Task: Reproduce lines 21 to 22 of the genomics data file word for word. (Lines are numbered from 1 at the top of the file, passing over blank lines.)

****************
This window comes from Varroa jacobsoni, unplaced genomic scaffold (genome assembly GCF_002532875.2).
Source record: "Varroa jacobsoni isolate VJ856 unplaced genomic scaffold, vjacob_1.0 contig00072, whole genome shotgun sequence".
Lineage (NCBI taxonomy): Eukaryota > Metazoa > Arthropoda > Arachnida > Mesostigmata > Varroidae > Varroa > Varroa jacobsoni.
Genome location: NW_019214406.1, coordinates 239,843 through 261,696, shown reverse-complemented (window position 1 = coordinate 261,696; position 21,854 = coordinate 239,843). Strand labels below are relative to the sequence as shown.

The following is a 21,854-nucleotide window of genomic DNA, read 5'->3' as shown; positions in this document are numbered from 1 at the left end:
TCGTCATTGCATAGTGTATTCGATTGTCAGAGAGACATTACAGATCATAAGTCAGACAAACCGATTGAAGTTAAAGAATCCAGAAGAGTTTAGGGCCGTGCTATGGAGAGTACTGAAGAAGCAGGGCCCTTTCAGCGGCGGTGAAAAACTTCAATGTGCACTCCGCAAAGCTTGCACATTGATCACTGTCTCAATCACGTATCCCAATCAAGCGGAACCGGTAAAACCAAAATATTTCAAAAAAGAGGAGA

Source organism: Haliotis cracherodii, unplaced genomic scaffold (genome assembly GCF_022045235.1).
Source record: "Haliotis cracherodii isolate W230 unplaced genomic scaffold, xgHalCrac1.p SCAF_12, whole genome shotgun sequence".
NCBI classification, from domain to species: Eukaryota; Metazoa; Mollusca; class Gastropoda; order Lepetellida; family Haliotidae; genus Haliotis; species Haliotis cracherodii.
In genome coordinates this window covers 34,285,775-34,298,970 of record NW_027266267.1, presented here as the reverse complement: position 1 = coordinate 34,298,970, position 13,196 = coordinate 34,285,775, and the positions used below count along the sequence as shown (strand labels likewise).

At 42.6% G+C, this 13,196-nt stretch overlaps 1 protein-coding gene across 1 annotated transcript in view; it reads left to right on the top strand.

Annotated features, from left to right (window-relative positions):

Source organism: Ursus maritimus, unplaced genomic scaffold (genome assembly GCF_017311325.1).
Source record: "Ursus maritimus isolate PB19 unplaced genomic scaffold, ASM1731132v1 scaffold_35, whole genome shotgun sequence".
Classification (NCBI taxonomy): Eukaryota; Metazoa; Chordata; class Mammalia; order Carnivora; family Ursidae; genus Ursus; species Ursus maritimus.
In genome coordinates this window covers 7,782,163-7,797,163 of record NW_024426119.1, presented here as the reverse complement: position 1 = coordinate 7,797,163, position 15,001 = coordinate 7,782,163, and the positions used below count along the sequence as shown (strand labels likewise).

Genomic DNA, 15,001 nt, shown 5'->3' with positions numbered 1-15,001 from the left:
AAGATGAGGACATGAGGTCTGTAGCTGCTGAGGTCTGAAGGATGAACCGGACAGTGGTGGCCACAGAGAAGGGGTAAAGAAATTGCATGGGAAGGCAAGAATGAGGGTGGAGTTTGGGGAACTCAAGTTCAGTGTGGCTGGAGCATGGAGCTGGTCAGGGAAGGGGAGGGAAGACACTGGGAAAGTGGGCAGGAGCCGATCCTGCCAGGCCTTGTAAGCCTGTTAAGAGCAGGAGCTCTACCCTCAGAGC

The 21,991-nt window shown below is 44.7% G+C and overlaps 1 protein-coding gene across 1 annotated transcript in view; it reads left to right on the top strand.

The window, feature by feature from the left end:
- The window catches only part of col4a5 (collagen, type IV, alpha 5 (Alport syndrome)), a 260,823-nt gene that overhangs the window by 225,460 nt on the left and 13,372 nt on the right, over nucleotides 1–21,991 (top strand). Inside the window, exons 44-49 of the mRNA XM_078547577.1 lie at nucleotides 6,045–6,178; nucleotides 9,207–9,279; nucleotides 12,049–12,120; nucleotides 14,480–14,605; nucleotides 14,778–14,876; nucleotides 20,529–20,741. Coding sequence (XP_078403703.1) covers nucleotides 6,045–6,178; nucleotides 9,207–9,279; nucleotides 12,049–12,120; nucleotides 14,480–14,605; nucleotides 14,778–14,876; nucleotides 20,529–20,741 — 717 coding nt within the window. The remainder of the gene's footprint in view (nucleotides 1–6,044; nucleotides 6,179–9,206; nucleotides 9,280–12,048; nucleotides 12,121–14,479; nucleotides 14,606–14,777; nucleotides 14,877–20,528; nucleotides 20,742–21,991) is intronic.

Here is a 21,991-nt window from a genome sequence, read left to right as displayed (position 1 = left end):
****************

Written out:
- The window catches only part of col4a5 (collagen, type IV, alpha 5 (Alport syndrome)), a 260,823-nt gene that overhangs the window by 225,460 nt on the left and 13,372 nt on the right, over nucleotides 1–21,991 (top strand). Inside the window, exons 44-49 of the mRNA XM_078547577.1 lie at nucleotides 6,045–6,178; nucleotides 9,207–9,279; nucleotides 12,049–12,120; nucleotides 14,480–14,605; nucleotides 14,778–14,876; nucleotides 20,529–20,741. Coding sequence (XP_078403703.1) covers nucleotides 6,045–6,178; nucleotides 9,207–9,279; nucleotides 12,049–12,120; nucleotides 14,480–14,605; nucleotides 14,778–14,876; nucleotides 20,529–20,741 — 717 coding nt within the window. The remainder of the gene's footprint in view (nucleotides 1–6,044; nucleotides 6,179–9,206; nucleotides 9,280–12,048; nucleotides 12,121–14,479; nucleotides 14,606–14,777; nucleotides 14,877–20,528; nucleotides 20,742–21,991) is intronic.

Here is a 21,991-nt window from a genome sequence, read left to right as displayed (position 1 = left end):